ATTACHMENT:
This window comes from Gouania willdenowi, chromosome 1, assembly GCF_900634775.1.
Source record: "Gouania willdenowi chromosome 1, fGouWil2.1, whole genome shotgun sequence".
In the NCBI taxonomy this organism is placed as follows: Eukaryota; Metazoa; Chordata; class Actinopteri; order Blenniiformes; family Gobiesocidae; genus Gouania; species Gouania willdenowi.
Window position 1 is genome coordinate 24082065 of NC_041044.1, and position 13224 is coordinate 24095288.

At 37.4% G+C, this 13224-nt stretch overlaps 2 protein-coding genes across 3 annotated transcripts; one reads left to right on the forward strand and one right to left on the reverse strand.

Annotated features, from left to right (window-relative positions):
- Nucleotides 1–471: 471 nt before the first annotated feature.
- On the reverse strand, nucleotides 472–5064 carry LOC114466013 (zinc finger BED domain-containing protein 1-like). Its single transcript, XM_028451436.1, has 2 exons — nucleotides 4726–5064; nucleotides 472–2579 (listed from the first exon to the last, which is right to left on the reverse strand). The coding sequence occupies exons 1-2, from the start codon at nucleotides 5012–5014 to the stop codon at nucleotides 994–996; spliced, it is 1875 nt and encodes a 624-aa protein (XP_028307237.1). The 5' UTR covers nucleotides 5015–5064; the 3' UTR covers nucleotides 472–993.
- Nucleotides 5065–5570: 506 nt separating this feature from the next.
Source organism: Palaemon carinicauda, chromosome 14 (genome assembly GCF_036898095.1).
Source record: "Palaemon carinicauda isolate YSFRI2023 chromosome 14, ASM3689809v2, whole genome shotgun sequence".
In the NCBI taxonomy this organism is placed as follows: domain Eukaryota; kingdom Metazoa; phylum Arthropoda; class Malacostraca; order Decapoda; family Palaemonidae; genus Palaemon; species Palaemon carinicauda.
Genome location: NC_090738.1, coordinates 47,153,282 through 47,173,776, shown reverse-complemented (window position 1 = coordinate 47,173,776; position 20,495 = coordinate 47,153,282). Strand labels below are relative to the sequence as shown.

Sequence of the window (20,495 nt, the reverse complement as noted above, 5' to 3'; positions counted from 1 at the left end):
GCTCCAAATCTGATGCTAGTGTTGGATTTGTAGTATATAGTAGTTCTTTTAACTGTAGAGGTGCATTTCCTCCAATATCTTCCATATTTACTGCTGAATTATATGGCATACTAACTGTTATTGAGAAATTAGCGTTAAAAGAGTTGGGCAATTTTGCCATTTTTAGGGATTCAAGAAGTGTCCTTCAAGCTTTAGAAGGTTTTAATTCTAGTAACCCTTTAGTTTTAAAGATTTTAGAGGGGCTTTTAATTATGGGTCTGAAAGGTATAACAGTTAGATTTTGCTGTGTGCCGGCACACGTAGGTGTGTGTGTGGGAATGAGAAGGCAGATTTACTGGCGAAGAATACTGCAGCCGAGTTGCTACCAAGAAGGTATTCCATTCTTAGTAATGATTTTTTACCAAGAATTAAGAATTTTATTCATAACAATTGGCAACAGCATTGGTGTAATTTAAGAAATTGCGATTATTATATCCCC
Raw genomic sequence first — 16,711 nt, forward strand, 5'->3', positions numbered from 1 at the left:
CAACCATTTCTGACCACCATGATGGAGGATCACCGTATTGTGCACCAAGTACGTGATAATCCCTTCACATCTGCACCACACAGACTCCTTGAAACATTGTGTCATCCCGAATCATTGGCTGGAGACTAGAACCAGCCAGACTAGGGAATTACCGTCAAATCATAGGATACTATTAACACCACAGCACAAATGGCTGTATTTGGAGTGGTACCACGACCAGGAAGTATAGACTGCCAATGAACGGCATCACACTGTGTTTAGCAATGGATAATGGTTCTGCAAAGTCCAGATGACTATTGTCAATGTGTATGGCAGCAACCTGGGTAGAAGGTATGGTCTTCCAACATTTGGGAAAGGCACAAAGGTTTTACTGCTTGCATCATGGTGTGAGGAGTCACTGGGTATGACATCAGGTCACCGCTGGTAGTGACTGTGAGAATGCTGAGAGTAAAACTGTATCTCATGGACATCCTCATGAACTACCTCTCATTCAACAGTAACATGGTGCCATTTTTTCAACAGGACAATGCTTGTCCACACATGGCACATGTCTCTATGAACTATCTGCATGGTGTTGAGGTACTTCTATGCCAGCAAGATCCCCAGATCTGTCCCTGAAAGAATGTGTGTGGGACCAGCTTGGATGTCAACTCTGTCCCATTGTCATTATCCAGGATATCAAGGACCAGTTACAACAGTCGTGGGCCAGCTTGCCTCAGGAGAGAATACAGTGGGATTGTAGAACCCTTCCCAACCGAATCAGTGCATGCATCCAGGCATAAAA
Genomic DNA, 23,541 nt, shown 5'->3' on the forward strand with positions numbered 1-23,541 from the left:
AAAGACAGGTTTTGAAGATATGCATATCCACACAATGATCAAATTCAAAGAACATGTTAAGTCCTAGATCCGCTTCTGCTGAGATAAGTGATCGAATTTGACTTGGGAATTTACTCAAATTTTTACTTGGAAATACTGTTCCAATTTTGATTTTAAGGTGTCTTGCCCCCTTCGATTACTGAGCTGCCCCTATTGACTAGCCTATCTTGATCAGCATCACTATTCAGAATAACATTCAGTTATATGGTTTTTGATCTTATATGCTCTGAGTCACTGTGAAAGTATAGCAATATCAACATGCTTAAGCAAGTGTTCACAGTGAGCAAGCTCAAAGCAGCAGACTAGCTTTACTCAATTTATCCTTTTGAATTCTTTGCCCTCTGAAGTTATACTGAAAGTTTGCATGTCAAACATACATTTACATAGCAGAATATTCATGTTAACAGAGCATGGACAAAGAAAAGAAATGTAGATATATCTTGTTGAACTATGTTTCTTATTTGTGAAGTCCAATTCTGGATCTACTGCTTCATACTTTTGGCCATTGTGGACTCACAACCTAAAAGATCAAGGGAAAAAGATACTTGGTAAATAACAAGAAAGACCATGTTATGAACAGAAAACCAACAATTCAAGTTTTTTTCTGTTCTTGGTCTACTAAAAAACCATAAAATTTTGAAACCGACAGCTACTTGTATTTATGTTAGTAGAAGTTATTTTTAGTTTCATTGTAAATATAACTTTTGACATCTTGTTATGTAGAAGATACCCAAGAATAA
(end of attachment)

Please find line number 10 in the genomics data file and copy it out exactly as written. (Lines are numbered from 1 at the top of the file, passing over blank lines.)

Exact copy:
Source organism: Palaemon carinicauda, chromosome 14 (genome assembly GCF_036898095.1).